Saturday Afternoon in the East Village: Pride Meets the Street, with New York Neo-Futurists' Twitter Plays, on East 4th Street

From Tompkins Square Park we strolled over to East Fourth Street between Second Avenue and the Bowery for "Pride Meets the Street," a Gay Pride Week event that's part of this summer's weekly Meet the Street programs on this wonderfully block, home to various vibrant cultural venues.

Behind Meet the Street is FAB, Fourth Arts Block, leading the development of the East 4th Street Cultural District and looking to build a permanent home for cultural facilities.

Pride Meets the Street was also an event of Pride Goes East, this week's celebration of Gay Pride on the East Side. The Stonewall rebellion and much gay history, of course, took place in the West Village, but as someone who sometimes hung out on St. Marks Place in the summer of '69 (though we were mostly out West) and after, we know there's a lot of gay history here, too.

Coming to the traffic-free block, we heard "Beat It" coming loudly from the speakers when we approached the block. Next they played "Billie Jean," then a lot more Michael Jackson songs we all love now whether or not we hated them in the 70s or 80s.

In addition to no thru traffic, there was no free parking with pride.

This banner was on the Bowery side. There was a table of Cooper Square neighbors nearby.

Like every Saturday weekend in June, it was B.Y.O.L.C. (Bring Your Own Lawn Chair). But we had too much pride to schlep ours around.

Who would pay to get an ice cream cone from the Big Gay Ice Cream Truck when a free one was available in the gutter, chalked by one of the big kids using the free chalk for all?

This family was figuring out how to play bocce. We'd never before seen it done in this kind of enclosed square.

There was also a volleyball net, but bocce was drawing more players.

This nice woman with the bullhorn was going up and down the block saying that the New York Neo-Futurists' Twitter plays would begin soon. She also said other stuff, like when two cute teenage boys holding hand walked by, she said, "They are gay. See how they walk with pride." They ignored her.

We didn't, though, and sat like all of the other lawn-chair-less audience, in the gutter (we're from Brooklyn, that's what we call it), in front of KGB, our old friend Denis Woychuk's cultural empire.

The Twitter plays all contained 140 characters. If you ask us, that is too many characters for a play. We couldn't keep them straight. Luckily the plays mostly had gay pride as a theme. Here two gay men, helpfully name-tagged "Papa" and "Daddy" adopt a child. Child hugs them. Short but tweet.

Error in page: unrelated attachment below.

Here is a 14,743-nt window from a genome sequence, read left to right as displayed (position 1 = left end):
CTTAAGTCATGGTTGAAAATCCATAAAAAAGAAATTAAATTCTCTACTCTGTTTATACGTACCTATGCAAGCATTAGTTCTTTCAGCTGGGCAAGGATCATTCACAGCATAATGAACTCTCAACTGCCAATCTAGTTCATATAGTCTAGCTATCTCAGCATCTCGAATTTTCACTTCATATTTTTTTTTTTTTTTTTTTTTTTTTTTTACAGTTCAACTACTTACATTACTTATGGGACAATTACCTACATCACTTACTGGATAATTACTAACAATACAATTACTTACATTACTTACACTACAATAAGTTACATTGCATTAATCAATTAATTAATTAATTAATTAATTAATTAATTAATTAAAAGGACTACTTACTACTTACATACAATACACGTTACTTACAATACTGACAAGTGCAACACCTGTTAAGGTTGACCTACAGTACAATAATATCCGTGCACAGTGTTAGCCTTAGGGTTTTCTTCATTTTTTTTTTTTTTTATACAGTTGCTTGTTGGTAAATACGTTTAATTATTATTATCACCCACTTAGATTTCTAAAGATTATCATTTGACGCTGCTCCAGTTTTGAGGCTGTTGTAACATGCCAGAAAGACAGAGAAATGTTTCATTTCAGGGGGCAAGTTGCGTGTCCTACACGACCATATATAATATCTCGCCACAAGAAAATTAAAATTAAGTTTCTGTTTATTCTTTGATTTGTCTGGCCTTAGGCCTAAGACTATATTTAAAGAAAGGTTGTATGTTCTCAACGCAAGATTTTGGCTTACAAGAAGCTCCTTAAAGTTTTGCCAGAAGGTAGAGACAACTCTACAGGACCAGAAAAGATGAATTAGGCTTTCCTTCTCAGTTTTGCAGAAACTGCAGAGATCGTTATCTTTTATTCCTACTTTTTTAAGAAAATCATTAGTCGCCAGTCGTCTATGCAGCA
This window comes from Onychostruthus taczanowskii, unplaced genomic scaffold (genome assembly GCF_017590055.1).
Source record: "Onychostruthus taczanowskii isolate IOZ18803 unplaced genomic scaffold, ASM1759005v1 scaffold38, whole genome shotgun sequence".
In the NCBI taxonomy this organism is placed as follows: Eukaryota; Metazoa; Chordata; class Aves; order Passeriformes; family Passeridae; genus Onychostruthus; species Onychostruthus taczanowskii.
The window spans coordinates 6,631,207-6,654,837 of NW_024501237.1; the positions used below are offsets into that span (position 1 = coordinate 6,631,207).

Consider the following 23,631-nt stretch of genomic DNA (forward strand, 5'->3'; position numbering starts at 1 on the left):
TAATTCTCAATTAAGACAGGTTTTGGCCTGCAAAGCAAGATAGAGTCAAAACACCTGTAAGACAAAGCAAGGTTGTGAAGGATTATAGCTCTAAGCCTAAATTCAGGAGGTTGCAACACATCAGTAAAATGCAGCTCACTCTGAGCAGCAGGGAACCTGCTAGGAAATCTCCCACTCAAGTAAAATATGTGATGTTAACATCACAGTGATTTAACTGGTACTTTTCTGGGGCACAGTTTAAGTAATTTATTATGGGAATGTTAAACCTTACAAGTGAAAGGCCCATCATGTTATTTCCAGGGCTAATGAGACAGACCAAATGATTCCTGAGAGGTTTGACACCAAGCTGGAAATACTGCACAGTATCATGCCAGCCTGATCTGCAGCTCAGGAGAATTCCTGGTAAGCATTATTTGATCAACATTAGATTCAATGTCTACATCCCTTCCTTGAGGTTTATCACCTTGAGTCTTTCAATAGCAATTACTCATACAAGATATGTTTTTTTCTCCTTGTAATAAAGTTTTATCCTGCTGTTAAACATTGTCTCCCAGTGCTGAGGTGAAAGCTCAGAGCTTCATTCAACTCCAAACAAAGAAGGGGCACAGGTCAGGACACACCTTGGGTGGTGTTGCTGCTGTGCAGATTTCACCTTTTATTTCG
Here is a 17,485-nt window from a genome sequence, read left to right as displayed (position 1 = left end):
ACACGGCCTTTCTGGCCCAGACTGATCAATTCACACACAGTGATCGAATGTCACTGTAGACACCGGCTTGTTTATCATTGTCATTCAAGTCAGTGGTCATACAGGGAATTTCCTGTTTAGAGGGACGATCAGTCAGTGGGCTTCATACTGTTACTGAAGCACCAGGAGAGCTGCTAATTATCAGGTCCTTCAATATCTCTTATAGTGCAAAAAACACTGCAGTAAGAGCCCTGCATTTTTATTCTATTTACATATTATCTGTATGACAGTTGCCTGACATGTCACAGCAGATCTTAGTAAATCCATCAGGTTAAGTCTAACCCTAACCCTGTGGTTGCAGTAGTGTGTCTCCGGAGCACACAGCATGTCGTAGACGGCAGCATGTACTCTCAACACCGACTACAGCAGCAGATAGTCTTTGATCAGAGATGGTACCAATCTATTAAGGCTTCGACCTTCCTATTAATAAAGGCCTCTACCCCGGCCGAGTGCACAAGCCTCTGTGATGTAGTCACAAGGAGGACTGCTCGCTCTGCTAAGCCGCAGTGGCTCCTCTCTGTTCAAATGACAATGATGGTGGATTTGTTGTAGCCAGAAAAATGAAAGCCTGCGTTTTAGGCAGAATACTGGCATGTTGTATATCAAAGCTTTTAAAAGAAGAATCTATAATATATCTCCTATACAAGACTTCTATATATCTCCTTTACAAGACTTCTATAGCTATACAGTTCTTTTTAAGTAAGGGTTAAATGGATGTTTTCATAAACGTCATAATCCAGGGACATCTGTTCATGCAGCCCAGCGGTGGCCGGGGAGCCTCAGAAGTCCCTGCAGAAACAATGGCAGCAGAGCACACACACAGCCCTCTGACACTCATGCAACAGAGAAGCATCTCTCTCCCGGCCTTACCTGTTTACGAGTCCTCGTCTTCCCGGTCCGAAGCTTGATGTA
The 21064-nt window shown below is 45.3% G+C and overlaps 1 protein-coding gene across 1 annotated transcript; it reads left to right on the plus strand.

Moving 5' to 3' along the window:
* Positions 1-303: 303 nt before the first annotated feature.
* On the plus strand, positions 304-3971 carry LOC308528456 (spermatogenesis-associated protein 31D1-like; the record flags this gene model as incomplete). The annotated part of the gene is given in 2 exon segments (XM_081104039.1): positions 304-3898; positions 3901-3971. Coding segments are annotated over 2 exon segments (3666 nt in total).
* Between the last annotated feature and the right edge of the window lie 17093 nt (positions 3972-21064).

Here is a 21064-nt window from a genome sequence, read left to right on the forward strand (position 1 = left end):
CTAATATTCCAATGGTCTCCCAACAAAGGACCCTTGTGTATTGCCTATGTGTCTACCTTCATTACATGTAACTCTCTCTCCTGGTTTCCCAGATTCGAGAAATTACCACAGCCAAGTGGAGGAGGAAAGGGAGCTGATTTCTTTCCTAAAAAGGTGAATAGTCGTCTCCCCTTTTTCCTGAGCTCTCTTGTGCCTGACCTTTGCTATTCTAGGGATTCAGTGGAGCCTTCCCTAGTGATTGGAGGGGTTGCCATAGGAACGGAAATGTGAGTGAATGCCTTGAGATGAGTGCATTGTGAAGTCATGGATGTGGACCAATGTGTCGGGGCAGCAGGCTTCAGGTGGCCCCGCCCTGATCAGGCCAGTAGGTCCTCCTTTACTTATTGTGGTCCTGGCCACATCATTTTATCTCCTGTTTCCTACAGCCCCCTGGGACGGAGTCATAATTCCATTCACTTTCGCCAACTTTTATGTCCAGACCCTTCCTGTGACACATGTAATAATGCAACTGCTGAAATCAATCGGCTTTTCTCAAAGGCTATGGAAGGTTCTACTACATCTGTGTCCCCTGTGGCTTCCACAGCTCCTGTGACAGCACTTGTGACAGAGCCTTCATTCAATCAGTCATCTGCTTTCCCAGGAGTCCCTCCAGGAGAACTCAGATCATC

In 140 characters, what happens in this Twitter Twister play? "Right foot on yellow." Then one of the actors runs into the audience and kicks in the chest a young man fortuitously wearing a yellow T-shirt. He was surprised but unhurt.

There seems to a be fake itty-bitty bird (prop) in the little birdcage (another prop) the actor here is holding in her hand. Play: "If it's this size, get the hell out." There's still room for more characters, we guess, so maybe the climax should have been delayed.

When the audience came out of a real play (uh, we mean a non-Twitter production) in the Kraine Theatre inside, they got to be part of the show. Various innocent people were referred to as animals such as a snow leopard (man with white hair), a jackrabbit (man with ears), a field mouse (a middle-aged brownhaired lady), a swordfish (no, actually that was a swordfish coming out of the theater).

OK, we don't quite remember which Twitter play this was. We liked the one that was this exchange between two girls:
"Did you hear about that kid that got beat up for being different?"
"Neither did I."
The dénouement is a passionate kiss.

"I'm Henry the Eighth I am."
"No, you're jut a silly man who needs a shave and a new coat."
(Our only comment: Mr. Bennett and Mrs. Brown have a lovely daughter.)

We think this was the play - there were about two dozen of them, so we got our no-money's worth - where all antigay bigots have to come to the public square to be chastised or something.

The final play featured Marissa coming out and telling the audience she was giving out "poison cupcakes." We tasted ours and it was good and we didn't die. So we had a much better theater experience with the Twitter plays than Abe Lincoln did at "Our American Cousin."

New York Neo-Futurists rule. Here is a video about their benefit performances of "30 Gay Plays in 60 Gay Minutes" for a great group, Marriage Equality New York. You can still catch the last show if you hurry!

As we left, we saw more people coming to Meet the Street. By now some of them are old friends.

Pride Meets the Street was a fab event. Did we tell you we love East 4th Street? If you haven't met it yet, we hope this serves as an introduction.